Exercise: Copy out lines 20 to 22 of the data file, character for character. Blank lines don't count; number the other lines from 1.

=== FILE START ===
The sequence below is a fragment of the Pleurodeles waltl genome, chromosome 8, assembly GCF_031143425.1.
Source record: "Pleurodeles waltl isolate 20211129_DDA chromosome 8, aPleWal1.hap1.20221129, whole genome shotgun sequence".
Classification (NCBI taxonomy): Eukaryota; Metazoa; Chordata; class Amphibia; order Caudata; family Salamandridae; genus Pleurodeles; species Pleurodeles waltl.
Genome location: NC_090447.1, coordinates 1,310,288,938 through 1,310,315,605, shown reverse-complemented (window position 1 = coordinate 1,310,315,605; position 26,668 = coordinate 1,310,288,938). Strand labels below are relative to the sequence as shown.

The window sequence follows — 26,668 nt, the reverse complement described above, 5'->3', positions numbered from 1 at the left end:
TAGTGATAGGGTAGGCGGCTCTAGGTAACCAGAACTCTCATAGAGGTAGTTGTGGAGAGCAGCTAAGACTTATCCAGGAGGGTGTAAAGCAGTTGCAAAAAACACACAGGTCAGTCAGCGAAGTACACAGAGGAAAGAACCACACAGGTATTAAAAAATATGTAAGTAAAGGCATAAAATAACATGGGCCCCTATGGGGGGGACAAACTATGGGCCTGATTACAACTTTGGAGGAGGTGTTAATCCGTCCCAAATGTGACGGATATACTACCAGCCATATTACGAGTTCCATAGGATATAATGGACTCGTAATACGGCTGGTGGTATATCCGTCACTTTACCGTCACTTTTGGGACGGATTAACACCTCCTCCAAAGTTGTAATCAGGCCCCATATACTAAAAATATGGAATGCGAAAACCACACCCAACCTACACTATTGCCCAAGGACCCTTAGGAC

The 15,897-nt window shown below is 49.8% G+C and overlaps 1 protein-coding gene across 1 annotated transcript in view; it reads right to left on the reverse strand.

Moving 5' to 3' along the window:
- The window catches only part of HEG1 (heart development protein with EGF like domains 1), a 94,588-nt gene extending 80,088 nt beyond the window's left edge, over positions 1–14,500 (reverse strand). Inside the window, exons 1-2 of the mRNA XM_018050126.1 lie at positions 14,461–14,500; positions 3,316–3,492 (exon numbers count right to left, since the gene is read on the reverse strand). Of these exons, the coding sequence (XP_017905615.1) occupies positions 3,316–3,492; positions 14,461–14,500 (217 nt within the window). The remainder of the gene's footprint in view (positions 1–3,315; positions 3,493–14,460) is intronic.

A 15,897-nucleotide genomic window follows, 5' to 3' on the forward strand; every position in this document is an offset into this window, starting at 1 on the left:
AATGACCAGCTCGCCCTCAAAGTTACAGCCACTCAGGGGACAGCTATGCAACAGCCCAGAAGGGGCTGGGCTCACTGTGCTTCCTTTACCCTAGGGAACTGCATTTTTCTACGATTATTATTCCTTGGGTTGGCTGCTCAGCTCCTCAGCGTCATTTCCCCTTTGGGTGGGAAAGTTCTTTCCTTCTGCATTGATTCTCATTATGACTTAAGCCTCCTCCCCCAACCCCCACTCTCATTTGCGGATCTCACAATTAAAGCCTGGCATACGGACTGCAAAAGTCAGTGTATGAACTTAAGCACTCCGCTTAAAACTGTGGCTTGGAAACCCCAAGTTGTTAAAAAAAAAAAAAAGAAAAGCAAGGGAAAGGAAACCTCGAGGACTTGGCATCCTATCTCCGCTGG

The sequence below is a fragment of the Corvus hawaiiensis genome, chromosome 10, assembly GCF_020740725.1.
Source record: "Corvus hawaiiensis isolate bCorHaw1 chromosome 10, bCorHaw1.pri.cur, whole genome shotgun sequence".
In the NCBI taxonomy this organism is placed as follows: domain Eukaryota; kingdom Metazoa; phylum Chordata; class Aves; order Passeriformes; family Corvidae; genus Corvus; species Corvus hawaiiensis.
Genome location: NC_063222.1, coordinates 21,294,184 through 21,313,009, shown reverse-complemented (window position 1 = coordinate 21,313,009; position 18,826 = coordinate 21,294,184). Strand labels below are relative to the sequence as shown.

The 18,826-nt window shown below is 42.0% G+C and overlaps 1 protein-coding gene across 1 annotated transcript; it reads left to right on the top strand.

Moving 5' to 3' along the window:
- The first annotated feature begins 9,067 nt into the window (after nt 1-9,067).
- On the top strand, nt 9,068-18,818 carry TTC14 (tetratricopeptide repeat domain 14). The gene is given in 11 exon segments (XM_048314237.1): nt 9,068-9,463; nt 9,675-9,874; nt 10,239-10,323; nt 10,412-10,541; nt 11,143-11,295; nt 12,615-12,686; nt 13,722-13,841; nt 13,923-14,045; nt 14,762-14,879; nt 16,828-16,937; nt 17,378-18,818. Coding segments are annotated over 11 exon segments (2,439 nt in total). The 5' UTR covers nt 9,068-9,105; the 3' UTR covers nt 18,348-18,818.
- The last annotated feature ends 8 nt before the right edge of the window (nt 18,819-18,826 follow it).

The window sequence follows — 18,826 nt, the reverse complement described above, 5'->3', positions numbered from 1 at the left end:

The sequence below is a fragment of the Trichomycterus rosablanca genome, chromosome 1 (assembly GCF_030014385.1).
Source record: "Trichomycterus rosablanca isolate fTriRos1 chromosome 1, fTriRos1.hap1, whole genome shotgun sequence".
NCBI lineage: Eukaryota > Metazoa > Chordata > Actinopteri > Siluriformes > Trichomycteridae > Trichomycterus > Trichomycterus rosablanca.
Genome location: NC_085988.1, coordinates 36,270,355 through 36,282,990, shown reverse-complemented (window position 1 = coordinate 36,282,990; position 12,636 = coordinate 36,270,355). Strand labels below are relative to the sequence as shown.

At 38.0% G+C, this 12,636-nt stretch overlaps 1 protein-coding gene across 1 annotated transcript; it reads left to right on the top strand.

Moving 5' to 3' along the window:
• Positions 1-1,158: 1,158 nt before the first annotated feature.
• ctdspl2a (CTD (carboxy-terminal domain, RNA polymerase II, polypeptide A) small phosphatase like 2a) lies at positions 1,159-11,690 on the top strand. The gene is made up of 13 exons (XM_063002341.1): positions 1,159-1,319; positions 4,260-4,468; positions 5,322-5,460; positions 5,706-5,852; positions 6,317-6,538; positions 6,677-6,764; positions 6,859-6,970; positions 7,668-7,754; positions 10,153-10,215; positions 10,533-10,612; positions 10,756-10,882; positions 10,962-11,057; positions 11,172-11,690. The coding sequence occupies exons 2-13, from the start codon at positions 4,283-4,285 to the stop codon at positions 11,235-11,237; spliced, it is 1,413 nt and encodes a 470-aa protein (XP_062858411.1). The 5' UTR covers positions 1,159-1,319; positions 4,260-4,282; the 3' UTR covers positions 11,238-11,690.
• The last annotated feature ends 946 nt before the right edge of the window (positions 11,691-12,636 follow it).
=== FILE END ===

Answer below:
- The last annotated feature ends 8 nt before the right edge of the window (nt 18,819-18,826 follow it).

The window sequence follows — 18,826 nt, the reverse complement described above, 5'->3', positions numbered from 1 at the left end:

The sequence below is a fragment of the Trichomycterus rosablanca genome, chromosome 1 (assembly GCF_030014385.1).